American cryptocurrency exchange Gemini has purchased carbon credits to help decarbonize Bitcoin amidst a growing clamour that the cryptocurrency is not environmentally friendly.
Through its newly formed Gemini Green, a long-term initiative to incorporate climate-conscious practices into its business, the trading platform has partnered with Climate Vault, a non-profit associated with the University of Chicago.
The exchange has purchased carbon permits for nearly 350,000 metric tons of carbon to help offset the carbon emissions by the Bitcoin Network. The carbon credits will help offset the non-renewable energy consumed by miners on the Bitcoin Network to secure the bitcoin that Gemini custody.
“As bitcoin emerges as a dominant store of value, it’s imperative that we incorporate sustainability for future generations. We are proud to team up with Climate Vault to offset our exposure to non-renewable mining and contribute to the decarbonizing of bitcoin,” said Tyler Winklevoss, CEO of Gemini.
The energy utilization concerns of Bitcoin have sparked a lot of polarizing debate in the past weeks, culminating in a regulatory clampdown in China. The Asian giant has issued a powerful notice, forcing miners to halt their operation in the country, resulting in a massive exodus of all levels of miners seeking a safe haven elsewhere. While the established miners are moving to Kazakhstan or the US, a growing number of retail miners are putting up their mining machines for sale.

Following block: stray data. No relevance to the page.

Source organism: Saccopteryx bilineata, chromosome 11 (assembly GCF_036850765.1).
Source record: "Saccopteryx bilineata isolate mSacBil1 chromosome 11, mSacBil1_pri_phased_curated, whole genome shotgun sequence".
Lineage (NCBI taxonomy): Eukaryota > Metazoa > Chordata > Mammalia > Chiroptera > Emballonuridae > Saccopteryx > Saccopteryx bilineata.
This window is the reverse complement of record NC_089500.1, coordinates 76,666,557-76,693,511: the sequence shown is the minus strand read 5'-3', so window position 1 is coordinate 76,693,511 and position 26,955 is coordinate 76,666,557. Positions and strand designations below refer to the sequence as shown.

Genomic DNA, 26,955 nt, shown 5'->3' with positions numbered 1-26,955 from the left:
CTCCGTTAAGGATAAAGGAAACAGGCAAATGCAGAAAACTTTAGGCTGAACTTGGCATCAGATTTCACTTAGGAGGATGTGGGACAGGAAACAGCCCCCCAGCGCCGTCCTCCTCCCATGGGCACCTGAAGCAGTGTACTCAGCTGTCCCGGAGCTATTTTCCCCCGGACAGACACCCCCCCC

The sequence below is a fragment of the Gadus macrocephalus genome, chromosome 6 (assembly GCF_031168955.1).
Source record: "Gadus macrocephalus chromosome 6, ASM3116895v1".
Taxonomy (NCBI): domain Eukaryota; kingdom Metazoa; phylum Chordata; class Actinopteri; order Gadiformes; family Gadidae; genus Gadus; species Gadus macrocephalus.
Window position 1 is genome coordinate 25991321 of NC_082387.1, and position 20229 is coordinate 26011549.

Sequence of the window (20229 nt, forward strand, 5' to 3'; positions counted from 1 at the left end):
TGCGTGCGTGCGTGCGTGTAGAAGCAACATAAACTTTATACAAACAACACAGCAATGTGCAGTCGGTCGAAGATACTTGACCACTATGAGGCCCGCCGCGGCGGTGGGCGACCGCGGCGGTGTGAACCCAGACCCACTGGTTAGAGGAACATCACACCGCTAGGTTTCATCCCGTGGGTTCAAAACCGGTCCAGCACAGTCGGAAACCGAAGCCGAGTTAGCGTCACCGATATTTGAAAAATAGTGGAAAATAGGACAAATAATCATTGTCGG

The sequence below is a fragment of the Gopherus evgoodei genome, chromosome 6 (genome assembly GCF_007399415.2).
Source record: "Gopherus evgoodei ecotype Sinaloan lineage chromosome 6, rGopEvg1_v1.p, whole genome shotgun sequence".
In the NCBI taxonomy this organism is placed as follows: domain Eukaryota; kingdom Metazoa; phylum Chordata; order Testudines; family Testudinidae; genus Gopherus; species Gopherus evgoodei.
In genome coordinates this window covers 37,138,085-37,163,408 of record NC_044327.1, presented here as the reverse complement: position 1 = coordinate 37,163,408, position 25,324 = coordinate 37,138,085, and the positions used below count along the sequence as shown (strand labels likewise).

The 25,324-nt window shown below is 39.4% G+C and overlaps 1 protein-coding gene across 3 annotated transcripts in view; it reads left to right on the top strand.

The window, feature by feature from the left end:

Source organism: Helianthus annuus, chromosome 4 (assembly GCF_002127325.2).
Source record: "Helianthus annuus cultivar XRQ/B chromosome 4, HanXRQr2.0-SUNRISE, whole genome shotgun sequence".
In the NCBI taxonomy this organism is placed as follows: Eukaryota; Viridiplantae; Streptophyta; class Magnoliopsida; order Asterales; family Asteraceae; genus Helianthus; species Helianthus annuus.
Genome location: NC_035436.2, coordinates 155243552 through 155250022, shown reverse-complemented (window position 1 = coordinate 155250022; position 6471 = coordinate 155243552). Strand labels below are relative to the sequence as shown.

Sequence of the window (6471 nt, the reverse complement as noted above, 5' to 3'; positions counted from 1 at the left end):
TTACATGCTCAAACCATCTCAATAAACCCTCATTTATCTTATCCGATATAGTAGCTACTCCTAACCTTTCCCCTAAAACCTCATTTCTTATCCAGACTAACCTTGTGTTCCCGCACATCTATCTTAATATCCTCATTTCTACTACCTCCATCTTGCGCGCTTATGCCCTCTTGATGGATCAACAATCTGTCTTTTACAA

According to the announcement from Gemini, the exchange has allocated $1 million through the Gemini Opportunity Fund to support companies, projects, and nonprofits that are focused on sustainability in the crypto industry. Through a series of approaches coordinated by Climate Vault, the funds will be deployed to fund companies developing novel technologies that can help remove CO2 from the atmosphere.
The attempt to eliminate the energy utilization and emissions associated with Bitcoin leads to a charge for adopting sustainable energy in mining operations across the board.
Image source: Shutterstock